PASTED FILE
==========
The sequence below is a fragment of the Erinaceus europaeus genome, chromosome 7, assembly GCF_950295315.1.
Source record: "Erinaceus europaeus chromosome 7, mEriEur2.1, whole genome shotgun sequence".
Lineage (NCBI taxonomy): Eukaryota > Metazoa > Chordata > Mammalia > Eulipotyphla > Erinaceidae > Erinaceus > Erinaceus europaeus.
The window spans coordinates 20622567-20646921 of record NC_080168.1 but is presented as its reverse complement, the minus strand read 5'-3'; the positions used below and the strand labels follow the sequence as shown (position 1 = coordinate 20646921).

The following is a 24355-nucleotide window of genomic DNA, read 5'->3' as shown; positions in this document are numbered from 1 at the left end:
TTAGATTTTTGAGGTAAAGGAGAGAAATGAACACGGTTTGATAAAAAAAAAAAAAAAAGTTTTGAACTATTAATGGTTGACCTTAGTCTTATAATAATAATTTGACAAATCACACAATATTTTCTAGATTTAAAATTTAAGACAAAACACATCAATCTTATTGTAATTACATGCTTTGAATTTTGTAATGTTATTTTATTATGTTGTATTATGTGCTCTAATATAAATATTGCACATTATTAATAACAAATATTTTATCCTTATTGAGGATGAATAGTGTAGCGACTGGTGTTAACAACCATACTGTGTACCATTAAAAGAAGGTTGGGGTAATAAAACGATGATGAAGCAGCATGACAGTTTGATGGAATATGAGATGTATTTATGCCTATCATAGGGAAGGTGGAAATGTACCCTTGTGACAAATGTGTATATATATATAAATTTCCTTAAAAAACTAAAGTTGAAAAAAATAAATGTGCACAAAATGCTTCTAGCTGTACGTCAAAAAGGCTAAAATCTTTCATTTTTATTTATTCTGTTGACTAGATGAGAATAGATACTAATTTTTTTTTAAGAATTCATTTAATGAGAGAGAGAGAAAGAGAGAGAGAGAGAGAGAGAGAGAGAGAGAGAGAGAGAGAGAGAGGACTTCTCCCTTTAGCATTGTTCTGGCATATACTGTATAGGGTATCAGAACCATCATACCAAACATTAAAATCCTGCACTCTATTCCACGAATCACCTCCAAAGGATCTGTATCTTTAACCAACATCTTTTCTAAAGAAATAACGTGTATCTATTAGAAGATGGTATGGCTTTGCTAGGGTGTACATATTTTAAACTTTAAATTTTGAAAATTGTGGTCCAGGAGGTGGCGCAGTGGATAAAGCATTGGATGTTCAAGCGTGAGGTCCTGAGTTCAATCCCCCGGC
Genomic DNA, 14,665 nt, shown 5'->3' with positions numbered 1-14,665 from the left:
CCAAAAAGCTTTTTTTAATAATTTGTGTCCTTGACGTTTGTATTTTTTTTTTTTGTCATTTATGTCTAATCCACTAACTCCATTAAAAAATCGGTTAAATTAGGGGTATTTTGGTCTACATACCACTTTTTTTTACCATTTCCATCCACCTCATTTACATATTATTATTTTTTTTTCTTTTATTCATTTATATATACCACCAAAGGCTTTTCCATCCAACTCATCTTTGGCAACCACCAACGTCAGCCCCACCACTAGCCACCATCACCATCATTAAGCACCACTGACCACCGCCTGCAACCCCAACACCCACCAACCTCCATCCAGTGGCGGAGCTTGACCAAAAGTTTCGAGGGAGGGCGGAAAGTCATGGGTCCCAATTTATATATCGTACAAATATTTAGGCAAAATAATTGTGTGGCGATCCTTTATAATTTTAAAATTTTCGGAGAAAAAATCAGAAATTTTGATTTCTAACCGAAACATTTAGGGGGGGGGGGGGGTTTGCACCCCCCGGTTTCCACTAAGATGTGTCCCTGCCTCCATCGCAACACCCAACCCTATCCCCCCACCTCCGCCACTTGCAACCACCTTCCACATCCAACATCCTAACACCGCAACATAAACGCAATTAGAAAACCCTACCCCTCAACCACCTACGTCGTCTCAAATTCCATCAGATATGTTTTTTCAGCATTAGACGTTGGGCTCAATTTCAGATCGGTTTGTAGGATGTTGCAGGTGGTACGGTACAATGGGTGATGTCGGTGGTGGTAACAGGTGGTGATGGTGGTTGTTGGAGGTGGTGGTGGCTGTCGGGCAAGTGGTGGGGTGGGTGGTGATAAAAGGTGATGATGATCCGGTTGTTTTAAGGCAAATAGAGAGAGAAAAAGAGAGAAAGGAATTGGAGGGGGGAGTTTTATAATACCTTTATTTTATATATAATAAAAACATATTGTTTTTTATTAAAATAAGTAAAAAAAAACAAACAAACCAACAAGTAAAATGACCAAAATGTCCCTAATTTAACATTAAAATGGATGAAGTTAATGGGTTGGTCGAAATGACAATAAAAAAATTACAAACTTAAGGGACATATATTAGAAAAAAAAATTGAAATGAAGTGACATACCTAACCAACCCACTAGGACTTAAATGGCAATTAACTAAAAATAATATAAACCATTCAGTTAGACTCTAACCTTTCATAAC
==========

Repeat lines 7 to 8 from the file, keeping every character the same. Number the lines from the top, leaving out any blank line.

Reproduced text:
Genomic DNA, 14,665 nt, shown 5'->3' with positions numbered 1-14,665 from the left:
CCAAAAAGCTTTTTTTAATAATTTGTGTCCTTGACGTTTGTATTTTTTTTTTTTGTCATTTATGTCTAATCCACTAACTCCATTAAAAAATCGGTTAAATTAGGGGTATTTTGGTCTACATACCACTTTTTTTTACCATTTCCATCCACCTCATTTACATATTATTATTTTTTTTTCTTTTATTCATTTATATATACCACCAAAGGCTTTTCCATCCAACTCATCTTTGGCAACCACCAACGTCAGCCCCACCACTAGCCACCATCACCATCATTAAGCACCACTGACCACCGCCTGCAACCCCAACACCCACCAACCTCCATCCAGTGGCGGAGCTTGACCAAAAGTTTCGAGGGAGGGCGGAAAGTCATGGGTCCCAATTTATATATCGTACAAATATTTAGGCAAAATAATTGTGTGGCGATCCTTTATAATTTTAAAATTTTCGGAGAAAAAATCAGAAATTTTGATTTCTAACCGAAACATTTAGGGGGGGGGGGGGGTTTGCACCCCCCGGTTTCCACTAAGATGTGTCCCTGCCTCCATCGCAACACCCAACCCTATCCCCCCACCTCCGCCACTTGCAACCACCTTCCACATCCAACATCCTAACACCGCAACATAAACGCAATTAGAAAACCCTACCCCTCAACCACCTACGTCGTCTCAAATTCCATCAGATATGTTTTTTCAGCATTAGACGTTGGGCTCAATTTCAGATCGGTTTGTAGGATGTTGCAGGTGGTACGGTACAATGGGTGATGTCGGTGGTGGTAACAGGTGGTGATGGTGGTTGTTGGAGGTGGTGGTGGCTGTCGGGCAAGTGGTGGGGTGGGTGGTGATAAAAGGTGATGATGATCCGGTTGTTTTAAGGCAAATAGAGAGAGAAAAAGAGAGAAAGGAATTGGAGGGGGGAGTTTTATAATACCTTTATTTTATATATAATAAAAACATATTGTTTTTTATTAAAATAAGTAAAAAAAAACAAACAAACCAACAAGTAAAATGACCAAAATGTCCCTAATTTAACATTAAAATGGATGAAGTTAATGGGTTGGTCGAAATGACAATAAAAAAATTACAAACTTAAGGGACATATATTAGAAAAAAAAATTGAAATGAAGTGACATACCTAACCAACCCACTAGGACTTAAATGGCAATTAACTAAAAATAATATAAACCATTCAGTTAGACTCTAACCTTTCATAAC